4. 4. CONTACT US | CONTRIBUTE WHO WE ARE ELEPHANT LANGUAGE FOREST ELEPHANTS IN THE FIELD FOR KIDS NEWS BLOG SHOP In some ways, the Elephant Listening Project began at the on the elephant’s lives by recording their vocal exchanges and learning Portland Zoo in 1984, when Katy Payne felt (more than heard) to identify the contexts in which certain calls are used. In 1999, Katy and the low-frequency rumbling communication of two Asian several colleagues founded ELP to further theuse of acoustic methods elephants, a male and female, who were standing on opposite to study and aid in the conservation of forest elephants in Central Africa.WHO WE ARE sides of a concrete wall. In the following years, Katy and a group of dedicated colleagues demonstrated that elephants The Elephant Listening Project is a not-for-profit organization associated often communicate using sounds below the threshold of with the Bioacoustics Research Program (BRP) at the Cornell Lab of human hearing, that these sounds carry over vast distances, Ornithology in Ithaca, New York. Since its inception, ELP has depended and that elephants use vocal communication to bind their on financial support from a diversity of governmental and non- complex family social system together. Katy describes the governmental organizations, private donors and BRP. fascinating trajectory of her interest in elephant communication in the delightful book Silent Thunder: In the Presence of Some of the earliest research was focused on characterizing low- Elephants. frequency communication in savannah elephants, but increasingly the One of Katy’s insights was that we could perhaps ‘eavesdrop’ focus has been on forest elephants in the rainforests of Central Africa.THE TEAM < > KATY PAYNE PETER WREGE MYA THOMPSON MODEST DOUCKAGA A lifelong naturalist and amateur Peter became the director of the A member of the Elephant Listening Modest has been observing and musician, Katy began her career Elephant Listening Project (ELP) in Project since its inception in 1999, Mya identifying elephants in Gabon for studying the evolving songs of the January 2007. A behavioral ecologist, took a break to study for a PhD and more than five years. As part of the humpback whale. She shifted her focus Peter has made Ithaca his base for have two babies! Her research focused Wildlife Conservation Society elephant to elephants in 1984, when she and more than 30 years, but has been on improving acoustic monitoring research team, he has been the key two colleagues discovered infrasonic fortunate to work for long periods of methodologies for African forest person establishing a database of calling in elephants by recording time in the field, observing animals in elephants and understanding the role elephant identities for Langoue Bai, at a zoo. The studies that followed their natural environments and trying vocal signals play in maintaining their Ivindo National Park. Modest is now from this discovery have shown that to understand what makes them tick. social system. She was awarded her working with Nico Bout in the Bateke elephants use their low-frequency calls Although he has worked in such exotic doctorate in September 2009. region, teaching new researchers about to coordinate their social behavior over places as Venezuela, Panamá, and the elephant observation and identification. long distances. She founded ELP in Galapagos, his eight years of research 1999, and was the leader of the project in Kenya, East Africa, were particularly until 2006, when she officially retired. influential. He is very happy to be back Katy is now writing a book about forest in Africa to carry on ELP’s research elephants, and continues to play a program in the equatorial rainforests of critical role in all ELP’s activities. the Congo Basin. WHO WE ARE FOR KIDS SHOP ELEPHANT LANGUAGE ELP NEWS CONTRIBUTE FOREST ELEOHANTS BLOG CONTAT US IN THE FIELD Copyright © 2011 Cornell Lab of Ornithology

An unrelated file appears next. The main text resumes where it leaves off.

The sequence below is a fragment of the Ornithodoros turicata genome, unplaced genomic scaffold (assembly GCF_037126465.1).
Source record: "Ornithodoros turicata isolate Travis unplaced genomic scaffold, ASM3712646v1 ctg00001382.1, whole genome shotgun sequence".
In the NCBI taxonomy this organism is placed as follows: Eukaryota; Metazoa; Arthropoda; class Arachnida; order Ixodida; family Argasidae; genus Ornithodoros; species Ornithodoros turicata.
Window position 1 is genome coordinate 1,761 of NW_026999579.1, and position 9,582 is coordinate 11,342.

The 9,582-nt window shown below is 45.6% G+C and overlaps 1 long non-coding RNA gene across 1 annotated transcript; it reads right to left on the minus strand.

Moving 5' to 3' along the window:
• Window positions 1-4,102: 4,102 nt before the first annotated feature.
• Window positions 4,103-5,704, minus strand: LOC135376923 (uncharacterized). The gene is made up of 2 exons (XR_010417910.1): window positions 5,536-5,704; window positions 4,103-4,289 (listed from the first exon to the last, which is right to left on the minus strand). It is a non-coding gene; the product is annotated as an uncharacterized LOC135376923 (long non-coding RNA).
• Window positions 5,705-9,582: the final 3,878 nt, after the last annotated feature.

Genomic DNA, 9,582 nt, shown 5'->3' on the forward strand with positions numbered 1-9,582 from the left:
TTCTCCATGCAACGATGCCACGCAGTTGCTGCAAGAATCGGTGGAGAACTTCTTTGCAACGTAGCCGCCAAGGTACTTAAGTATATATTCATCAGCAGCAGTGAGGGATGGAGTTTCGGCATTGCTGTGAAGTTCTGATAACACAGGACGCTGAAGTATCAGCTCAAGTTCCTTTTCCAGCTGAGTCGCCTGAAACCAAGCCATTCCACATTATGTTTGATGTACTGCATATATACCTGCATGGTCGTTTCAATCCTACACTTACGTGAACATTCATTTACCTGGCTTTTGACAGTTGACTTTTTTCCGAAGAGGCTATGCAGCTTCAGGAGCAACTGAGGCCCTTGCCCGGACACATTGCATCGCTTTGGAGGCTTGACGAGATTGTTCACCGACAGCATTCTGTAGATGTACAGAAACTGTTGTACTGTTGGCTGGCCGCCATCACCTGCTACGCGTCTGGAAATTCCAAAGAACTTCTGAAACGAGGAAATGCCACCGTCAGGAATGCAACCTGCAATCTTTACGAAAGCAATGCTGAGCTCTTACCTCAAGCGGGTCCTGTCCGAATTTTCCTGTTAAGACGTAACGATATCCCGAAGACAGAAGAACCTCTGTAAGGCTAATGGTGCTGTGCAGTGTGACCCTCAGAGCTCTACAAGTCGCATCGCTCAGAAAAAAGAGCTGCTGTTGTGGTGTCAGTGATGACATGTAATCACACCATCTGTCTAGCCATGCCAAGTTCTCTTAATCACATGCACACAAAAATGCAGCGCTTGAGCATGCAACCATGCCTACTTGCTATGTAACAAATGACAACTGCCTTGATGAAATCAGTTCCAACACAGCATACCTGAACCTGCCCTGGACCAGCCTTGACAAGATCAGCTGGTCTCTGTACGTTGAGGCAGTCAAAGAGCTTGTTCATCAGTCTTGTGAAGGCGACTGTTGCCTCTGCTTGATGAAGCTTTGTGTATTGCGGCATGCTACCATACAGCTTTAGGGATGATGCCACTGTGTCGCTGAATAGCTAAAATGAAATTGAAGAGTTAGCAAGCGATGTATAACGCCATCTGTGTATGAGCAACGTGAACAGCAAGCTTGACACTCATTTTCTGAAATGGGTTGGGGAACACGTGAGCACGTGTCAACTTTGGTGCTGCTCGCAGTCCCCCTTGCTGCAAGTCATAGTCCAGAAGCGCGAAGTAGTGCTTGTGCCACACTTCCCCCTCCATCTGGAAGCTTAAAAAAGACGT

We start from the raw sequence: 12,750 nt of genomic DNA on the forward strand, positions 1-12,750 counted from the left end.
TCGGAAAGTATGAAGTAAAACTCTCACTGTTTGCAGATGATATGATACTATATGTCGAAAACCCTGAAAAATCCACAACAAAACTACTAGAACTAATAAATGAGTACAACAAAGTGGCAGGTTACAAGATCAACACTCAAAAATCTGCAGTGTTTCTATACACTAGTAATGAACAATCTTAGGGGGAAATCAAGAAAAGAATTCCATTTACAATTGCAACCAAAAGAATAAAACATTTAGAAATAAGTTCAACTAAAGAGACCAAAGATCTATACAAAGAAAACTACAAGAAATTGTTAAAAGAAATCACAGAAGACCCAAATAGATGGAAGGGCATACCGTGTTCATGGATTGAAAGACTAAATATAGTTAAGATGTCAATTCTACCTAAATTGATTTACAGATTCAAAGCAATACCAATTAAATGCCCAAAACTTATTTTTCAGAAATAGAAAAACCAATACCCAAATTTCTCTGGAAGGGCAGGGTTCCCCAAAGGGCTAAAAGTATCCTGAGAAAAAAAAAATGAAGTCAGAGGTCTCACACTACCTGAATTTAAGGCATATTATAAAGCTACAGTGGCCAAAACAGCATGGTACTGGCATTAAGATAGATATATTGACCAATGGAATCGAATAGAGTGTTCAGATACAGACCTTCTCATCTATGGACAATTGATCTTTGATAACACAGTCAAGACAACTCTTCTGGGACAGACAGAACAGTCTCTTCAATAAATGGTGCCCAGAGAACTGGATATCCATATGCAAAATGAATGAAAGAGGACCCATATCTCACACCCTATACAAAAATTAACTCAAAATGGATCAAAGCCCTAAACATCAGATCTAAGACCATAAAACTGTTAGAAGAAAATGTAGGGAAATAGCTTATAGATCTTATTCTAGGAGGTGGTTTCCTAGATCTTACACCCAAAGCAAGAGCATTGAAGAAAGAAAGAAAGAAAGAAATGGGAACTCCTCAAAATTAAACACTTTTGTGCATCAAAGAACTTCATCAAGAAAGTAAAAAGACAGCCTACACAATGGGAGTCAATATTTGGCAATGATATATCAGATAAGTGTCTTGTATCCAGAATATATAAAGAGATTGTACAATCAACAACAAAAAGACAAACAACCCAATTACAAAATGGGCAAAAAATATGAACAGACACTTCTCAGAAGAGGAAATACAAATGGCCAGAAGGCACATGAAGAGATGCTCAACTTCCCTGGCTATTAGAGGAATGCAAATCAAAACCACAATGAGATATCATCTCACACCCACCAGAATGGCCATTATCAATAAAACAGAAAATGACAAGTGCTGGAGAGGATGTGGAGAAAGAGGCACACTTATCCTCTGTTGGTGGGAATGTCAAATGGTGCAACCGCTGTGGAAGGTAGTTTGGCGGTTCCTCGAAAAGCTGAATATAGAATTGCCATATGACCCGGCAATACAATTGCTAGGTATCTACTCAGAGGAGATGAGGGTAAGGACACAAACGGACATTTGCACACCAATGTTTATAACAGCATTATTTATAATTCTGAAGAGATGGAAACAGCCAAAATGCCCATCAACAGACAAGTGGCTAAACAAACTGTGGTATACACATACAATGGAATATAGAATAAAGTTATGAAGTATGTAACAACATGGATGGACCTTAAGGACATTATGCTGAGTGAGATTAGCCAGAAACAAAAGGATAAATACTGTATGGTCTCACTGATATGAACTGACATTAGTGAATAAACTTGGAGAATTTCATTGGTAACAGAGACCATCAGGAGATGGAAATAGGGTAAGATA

5. 5. CONTACT US | CONTRIBUTE WHO WE ARE ELEPHANT LANGUAGE FOREST ELEPHANTS IN THE FIELD FOR KIDS NEWS BLOG SHOPELEPHANT LANGUAGEACOUSTIC CONSERVATION HEARD BUT NOT SEEN - ACOUSTICS AND OVERVIEW RAINFOREST CONSERVATIONINFRASOUND Animals in rainforests present a special challenge for conservationistsELEPHANT GREETINGS As we consider the size of elephants’ sensory world, because they are difficult to monitor. the timing as well as the frequency and power of their However, if the species uses soundTHE ELEPHANT LANGUAGE vocalizations turns out to be important. The propagation to communicate, acoustic monitoring may be an effective tool for estimatingELEPHANT TALK of very low frequency sound varies with atmospheric abundance and population trends conditions, which change on a diurnal schedule. On a over time.TOOLS OF THE ACOUSTIC typical dry season evening in the savannah a temperatureTRADE inversion forms, potentially increasing the listening area of elephants as much as ten-fold -- from 30 km2 at midday to 300 km2 in the same evening (Larom et al. 1997). In light of this fact it is interesting that savannah elephants make most of their loud low-frequency calls during the hours of best sound propagation (Ibid.). We do not know whether this is an innate or opportunistic response to fluctuations in Z Aerial view of Congo Basin Rainforest the size of their communication area, but in either case it The dense habitat makes counting is clear that as the area shrinks and expands, so does the elephants from a plane impossible. Counting elephant calls instead is a viable network of potential associates and mates. alternative. Infrasound is sound below the level of human hearing. The discovery that elephants use infrasound in communication led from a hunch Katy Payne had when she was working with elephants in Washington Park Zoo in Portland, Oregon. She was studying communication, when in addition to the rumbles she could hear, she thought she felt, rather than heard, other rumbles. She suspected these were infrasonic rumbles. Further work with William Langbauer, Jr. and Elizabeth Thomas showed that the elephants were indeed making infrasonic calls. Subsequent studies, in association with Joyce Poole, William Langbauer, Cynthia Moss, Russell Charif, Rowan Martin and others, took place in Kenya, Namibia, and Zimbabwe, and led to the conclusion that elephants use their powerful deep calls in long distance communication. Z © Andrea Turkalo Natty2, an adult male forest elephant, This finding offers a solution to many old mysteries about enters the Dzanga forest clearing in the elephant society, particularly the mystery attending the Central African Republic ability of males to find females for breeding, and the ability of separated family groups to coordinate their patterns of movement for weeks at a time without losing communication or converging on the same scarce resources. WHO WE ARE FOR KIDS SHOP ELEPHANT LANGUAGE ELP NEWS CONTRIBUTE FOREST ELEOHANTS BLOG CONTAT US IN THE FIELD Copyright © 2011 Cornell Lab of Ornithology